[34:11] There is no forcefully administered medication. It's not like someone's holding up one of those hypnosis things and saying, [eerily] "You will take your medication." I'm not being hypnotized into believing this is something I need to do because someone else believes so.
[34:27] I get to this point of insight where I'm like, "Wait a second. I can live a life. I don't have to be hospitalized. I don't have to be in jail. Yeah, I'm going to keep taking them." I don't want to generalize that to 100 percent of people because, of course, there's going to be some people who are like, "Nah."
[34:44] Either they don't reach a point of insight, or they stopped taking their meds for a whole other reasons, but the data is there that it works for the majority. The vast majority of the people who take it.
[34:55] According to the Treatment Advocacy Center's recently released recently published research of the people who completed AOT ‑‑ and this is not just in one area, this was respondents from around the country ‑‑ north of 90 percent of the respondents who were participants in the program like myself, were satisfied or very satisfied with the services they received, and their level of happiness with their life.
[35:17] This concept of misunderstanding that drives opposition to AOT, where it's like, "This is forceful and coercive [inaudible] meds," it is just objectively not true. It is verifiably false. Secondly, the fact that there's this vast misconception that people don't want to be in this.
[35:35] The numbers gathered from people in the programs, that also is not true. My third point, which is personal and not to data, but something I really hope people understand. I said this to the folks in [inaudible] . Is they're concerned about forceful and coercive treatment being bad and that people shouldn't be forced or coerced to any.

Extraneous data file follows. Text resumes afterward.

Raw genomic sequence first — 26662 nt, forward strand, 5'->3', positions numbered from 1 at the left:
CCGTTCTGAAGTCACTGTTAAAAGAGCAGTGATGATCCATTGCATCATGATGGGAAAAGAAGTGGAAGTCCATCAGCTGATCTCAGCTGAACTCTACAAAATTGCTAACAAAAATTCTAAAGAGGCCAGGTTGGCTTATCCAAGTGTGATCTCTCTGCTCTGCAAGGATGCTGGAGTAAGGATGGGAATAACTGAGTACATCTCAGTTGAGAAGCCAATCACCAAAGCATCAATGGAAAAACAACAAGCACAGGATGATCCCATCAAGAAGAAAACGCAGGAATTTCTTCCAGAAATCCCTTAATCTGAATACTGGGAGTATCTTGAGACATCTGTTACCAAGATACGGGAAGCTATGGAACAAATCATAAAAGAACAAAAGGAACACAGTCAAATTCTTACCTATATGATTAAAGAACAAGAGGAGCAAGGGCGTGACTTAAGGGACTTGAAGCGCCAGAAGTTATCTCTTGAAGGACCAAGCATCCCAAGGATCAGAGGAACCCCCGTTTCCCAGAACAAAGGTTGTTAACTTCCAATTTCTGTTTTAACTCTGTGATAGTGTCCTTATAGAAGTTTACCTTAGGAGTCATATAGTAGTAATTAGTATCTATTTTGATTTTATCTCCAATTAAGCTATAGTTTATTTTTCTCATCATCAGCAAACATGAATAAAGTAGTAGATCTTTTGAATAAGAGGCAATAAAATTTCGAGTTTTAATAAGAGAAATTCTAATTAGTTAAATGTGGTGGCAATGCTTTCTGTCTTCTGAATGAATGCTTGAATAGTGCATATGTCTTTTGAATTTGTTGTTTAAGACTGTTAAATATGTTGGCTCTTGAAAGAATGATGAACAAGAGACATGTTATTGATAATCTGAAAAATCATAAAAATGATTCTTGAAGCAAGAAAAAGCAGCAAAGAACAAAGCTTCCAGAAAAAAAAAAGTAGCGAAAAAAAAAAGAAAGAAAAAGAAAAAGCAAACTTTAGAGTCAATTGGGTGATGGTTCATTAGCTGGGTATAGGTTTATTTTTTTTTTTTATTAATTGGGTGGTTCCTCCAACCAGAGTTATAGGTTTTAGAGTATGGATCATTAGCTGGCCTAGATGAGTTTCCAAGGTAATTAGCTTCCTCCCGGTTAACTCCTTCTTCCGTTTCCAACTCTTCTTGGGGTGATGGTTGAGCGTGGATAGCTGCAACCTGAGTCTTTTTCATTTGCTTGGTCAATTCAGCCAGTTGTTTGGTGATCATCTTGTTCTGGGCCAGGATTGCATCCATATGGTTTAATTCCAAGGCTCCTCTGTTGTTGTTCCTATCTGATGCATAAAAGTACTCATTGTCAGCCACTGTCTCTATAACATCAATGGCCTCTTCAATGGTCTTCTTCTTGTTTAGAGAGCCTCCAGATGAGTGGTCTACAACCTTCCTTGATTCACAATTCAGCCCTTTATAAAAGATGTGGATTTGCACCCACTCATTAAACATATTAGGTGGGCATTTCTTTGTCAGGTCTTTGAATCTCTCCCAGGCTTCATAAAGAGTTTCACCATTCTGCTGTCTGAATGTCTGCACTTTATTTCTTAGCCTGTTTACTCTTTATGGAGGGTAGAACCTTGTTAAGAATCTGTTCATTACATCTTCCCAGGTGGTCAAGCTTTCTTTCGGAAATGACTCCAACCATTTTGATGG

[35:58] My response to that is the most forceful and coercive thing that I have ever experienced is not impatient hospitalization. It is not being jailed. It is not assisted outpatient treatment. The most forceful and coercive thing I have ever experienced is my own severe mental illness when untreated or undertreated.
[36:19] To become clear, it is AOT that helped free me from that coercive and forceful cycle. That's what I want people to understand about it.
Ken: [36:30] Let's shift gears a little bit. What would you say your current understanding is of your diagnosis, knowing the diagnosis has its own challenges? Is it bipolar disorder, schizoaffective disorder, substance plus those, schizophrenia?
[36:41] How do you understand it, knowing that we don't have a lot of great lines in this line of work? I fully accept that. I'm not asking you to do more than the field can do itself. What's your current understanding of that?
Eric: [37:00] My current understanding of my diagnosis, which I don't think is the actual question you're asking, but I think it's important to mention, is that, short of a cure being developed for bipolar disorder, which is what I'm diagnosed with by psychiatrists who have never seen me hospitalized, and the fact that there's no cure for schizoaffective disorder, which is what psychiatrists who have seen me as a psych inpatient have diagnosed me with.